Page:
Keller hockey standout getting star experience with the Dallas Stars

Posted Monday, Jul. 15, 2013  comments  Print Reprints
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When Thomas Aldworth was around the age of eight, StarsCenter Valley Ranch became his home away from home.

The young Aldworth would wonder across the street from his home to learn how to skate or watch the Stars practice with wide-eyed wonder, back when Valley Ranch was the organization’s practice home.

Aldworth eventually moved to Plano and then to Keller, but kept that love for hockey in his heart and mind, developing into one of the best young hockey talents in the Metroplex.

Over the last two weeks, July 4-10, Aldworth made the ultimate role-reversal, going from the eager young hockey fan that watched Stars practices from outside the glass, to developing prospect on the ice during the Stars Development Camp.

The 18-year-old forward skated amongst the Stars’ top draft picks from the last several years, undrafted free agents looking to land a pro contract and a few other local skaters invited to participate to improve their game by learning from pro coaches.

The experience was a dream come true for Aldworth, who idolized the Stars since those days of his youth in Valley Ranch.

“Throwing the Stars jersey over my shoulders and going out there like I was a Dallas Star – it was a really good feeling,” Aldworth said.

Aldworth proved to be one of the fastest skaters during the camp, flying back and forth on the ice during a scrimmage on Monday. His reward came early in the practice exhibition, taking a break-away shot off the crossbar and into the net during a four-on-four simulation.

It’s been a long time coming for Aldworth to truly receive the respect his talent deserved in his hometown.

He spent the first two years of high school at Keller Timber Creek, watching friends play UIL-sanctioned sports for their school in front of hundreds of parents, peers and fans. Aldworth, on the other hand, tore up the ice on local AAA club teams, unaffiliated with his school, in front of very few classmates, if any at all.

Though it was a slow process, he converted a few of his friends to hockey through his play and NHL games on TV.

“I think I made some believers out of some people and got them to start watching hockey,” Aldworth said. “People came back to me and said they watched a game last night and it was crazy and that they liked hockey.”

That quickly changed when Aldworth packed up and moved north to Cushing Academy in Massachusetts to play for the prep school in much more of a hockey state. There, his teammates were confused why he wasn’t a football player, coming from the Lone Star State.

He quickly won over their respect with his play and leadership, serving as the team’s captain during his senior season last year. He scored 10 goals in his final campaign for the Penguins as a part of 27 total points in his 31-game season.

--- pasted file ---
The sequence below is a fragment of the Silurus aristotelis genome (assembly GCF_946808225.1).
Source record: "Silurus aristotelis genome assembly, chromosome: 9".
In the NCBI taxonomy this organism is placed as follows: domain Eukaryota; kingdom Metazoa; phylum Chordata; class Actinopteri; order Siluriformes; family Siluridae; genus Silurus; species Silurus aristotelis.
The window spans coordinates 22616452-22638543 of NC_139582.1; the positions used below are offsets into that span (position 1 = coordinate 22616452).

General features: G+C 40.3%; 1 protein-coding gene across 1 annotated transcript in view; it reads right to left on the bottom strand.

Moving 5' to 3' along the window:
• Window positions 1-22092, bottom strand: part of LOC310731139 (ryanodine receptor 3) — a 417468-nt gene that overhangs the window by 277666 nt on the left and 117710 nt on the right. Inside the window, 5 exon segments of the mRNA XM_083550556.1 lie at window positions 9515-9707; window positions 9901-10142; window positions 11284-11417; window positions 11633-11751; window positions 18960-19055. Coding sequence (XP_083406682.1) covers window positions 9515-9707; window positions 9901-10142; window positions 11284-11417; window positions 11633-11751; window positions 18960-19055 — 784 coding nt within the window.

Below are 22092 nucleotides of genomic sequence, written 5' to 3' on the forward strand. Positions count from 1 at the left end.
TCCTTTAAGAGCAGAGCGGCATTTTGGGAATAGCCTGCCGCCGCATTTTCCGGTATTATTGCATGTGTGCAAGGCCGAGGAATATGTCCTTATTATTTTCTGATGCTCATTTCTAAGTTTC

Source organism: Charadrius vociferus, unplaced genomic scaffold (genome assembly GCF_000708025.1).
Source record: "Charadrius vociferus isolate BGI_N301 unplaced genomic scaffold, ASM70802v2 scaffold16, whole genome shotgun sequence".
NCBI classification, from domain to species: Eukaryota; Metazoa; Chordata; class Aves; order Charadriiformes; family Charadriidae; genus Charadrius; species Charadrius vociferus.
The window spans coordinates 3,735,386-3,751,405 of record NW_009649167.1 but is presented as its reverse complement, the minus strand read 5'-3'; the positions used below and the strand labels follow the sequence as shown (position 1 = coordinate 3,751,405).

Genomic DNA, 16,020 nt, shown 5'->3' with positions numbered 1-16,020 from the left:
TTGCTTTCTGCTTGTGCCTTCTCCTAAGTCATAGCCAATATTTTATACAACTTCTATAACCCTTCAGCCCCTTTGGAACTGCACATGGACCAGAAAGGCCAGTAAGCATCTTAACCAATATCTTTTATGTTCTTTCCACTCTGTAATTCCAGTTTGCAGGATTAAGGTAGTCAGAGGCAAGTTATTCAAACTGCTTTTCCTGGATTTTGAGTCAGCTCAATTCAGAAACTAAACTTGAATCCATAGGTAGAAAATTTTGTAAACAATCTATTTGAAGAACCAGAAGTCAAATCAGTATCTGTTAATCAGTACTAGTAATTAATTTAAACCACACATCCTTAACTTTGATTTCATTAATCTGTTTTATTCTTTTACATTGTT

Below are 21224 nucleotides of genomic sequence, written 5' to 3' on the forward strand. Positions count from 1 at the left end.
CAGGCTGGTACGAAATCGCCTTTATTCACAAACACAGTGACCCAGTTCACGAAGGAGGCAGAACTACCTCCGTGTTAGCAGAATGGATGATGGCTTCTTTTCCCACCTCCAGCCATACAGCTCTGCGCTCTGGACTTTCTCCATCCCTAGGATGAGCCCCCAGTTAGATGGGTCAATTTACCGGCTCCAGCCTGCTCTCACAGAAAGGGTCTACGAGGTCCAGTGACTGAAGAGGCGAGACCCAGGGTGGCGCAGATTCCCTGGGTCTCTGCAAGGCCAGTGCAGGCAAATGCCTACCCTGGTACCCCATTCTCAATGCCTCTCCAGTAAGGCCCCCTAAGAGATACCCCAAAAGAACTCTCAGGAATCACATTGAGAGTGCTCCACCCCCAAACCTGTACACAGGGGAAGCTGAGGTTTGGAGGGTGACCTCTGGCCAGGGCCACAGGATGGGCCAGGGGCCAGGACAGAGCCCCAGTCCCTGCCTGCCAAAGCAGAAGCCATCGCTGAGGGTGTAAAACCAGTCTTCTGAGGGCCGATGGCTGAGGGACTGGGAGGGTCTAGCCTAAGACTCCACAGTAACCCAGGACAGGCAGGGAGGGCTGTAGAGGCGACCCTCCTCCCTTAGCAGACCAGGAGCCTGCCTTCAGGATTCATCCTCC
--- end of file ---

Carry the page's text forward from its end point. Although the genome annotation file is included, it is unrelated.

“No one knew what to expect from me, coming from Texas,” he said. “No one knew if I was good or not, but turned out I was pretty good. It was weird at first for all of them, but they got used to it and they realized hockey isn’t bad in Texas either.”

And that’s exactly why Aldworth picked up an invitation for the Stars’ Development Camp. The organization has always been proactive in building the sport around the Metroplex, as demonstrated in the numerous StarsCenters around DFW, and Aldworth is a testament to their work, Development Camp coordinator Brent Severyn said.

“To have the local guys out is great,” Severyn said. “There are so many good kids playing now and doing good things with hockey, so it’s nice to see them out there. This is a way for them to get involved with the Stars and see what it’s like to be a pro for a couple of days.”

Aldworth said he learned just how much dedication and hard work goes into being a professional hockey player and will use that lesson as he continues his career in the USHL for the Tri-City Storm for a season before joining the Providence College hockey team in the fall of 2014. Aldworth was selected 215th overall by the Storm in the USHL Entry Draft.

Much of Aldworth’s success comes from his natural talent, noticed by Severyn and many of the players participating in the camp, but none of it would have ever been tapped into had it not been for the Dallas Stars organization, Aldworth said.

“They gave me the love for hockey,” Aldworth said. “If they weren’t here I would have never even picked up a stick. I would have never even been a hockey player.”

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